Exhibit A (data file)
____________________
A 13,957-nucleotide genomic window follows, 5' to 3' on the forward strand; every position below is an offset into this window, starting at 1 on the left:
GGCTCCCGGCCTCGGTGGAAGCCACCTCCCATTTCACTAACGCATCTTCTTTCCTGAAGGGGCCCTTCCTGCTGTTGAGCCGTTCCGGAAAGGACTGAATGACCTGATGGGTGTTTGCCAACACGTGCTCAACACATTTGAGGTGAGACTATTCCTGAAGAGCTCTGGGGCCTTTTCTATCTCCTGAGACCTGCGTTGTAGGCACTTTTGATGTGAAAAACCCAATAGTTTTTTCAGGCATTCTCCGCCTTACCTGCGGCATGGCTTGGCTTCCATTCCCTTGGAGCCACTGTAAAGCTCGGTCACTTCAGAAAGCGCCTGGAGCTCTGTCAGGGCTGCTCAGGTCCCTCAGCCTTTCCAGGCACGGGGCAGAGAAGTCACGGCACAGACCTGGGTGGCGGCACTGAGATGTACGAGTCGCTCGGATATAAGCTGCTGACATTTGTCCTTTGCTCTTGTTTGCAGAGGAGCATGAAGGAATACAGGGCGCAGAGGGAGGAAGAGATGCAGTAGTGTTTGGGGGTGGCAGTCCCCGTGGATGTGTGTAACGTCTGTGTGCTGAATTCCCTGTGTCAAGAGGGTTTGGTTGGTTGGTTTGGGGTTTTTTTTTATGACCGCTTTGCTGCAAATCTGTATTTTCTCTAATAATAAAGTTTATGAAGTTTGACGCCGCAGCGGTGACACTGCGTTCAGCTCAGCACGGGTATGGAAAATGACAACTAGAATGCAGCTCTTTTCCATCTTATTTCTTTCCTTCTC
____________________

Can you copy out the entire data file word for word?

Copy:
A 13,957-nucleotide genomic window follows, 5' to 3' on the forward strand; every position below is an offset into this window, starting at 1 on the left:
GGCTCCCGGCCTCGGTGGAAGCCACCTCCCATTTCACTAACGCATCTTCTTTCCTGAAGGGGCCCTTCCTGCTGTTGAGCCGTTCCGGAAAGGACTGAATGACCTGATGGGTGTTTGCCAACACGTGCTCAACACATTTGAGGTGAGACTATTCCTGAAGAGCTCTGGGGCCTTTTCTATCTCCTGAGACCTGCGTTGTAGGCACTTTTGATGTGAAAAACCCAATAGTTTTTTCAGGCATTCTCCGCCTTACCTGCGGCATGGCTTGGCTTCCATTCCCTTGGAGCCACTGTAAAGCTCGGTCACTTCAGAAAGCGCCTGGAGCTCTGTCAGGGCTGCTCAGGTCCCTCAGCCTTTCCAGGCACGGGGCAGAGAAGTCACGGCACAGACCTGGGTGGCGGCACTGAGATGTACGAGTCGCTCGGATATAAGCTGCTGACATTTGTCCTTTGCTCTTGTTTGCAGAGGAGCATGAAGGAATACAGGGCGCAGAGGGAGGAAGAGATGCAGTAGTGTTTGGGGGTGGCAGTCCCCGTGGATGTGTGTAACGTCTGTGTGCTGAATTCCCTGTGTCAAGAGGGTTTGGTTGGTTGGTTTGGGGTTTTTTTTTATGACCGCTTTGCTGCAAATCTGTATTTTCTCTAATAATAAAGTTTATGAAGTTTGACGCCGCAGCGGTGACACTGCGTTCAGCTCAGCACGGGTATGGAAAATGACAACTAGAATGCAGCTCTTTTCCATCTTATTTCTTTCCTTCTC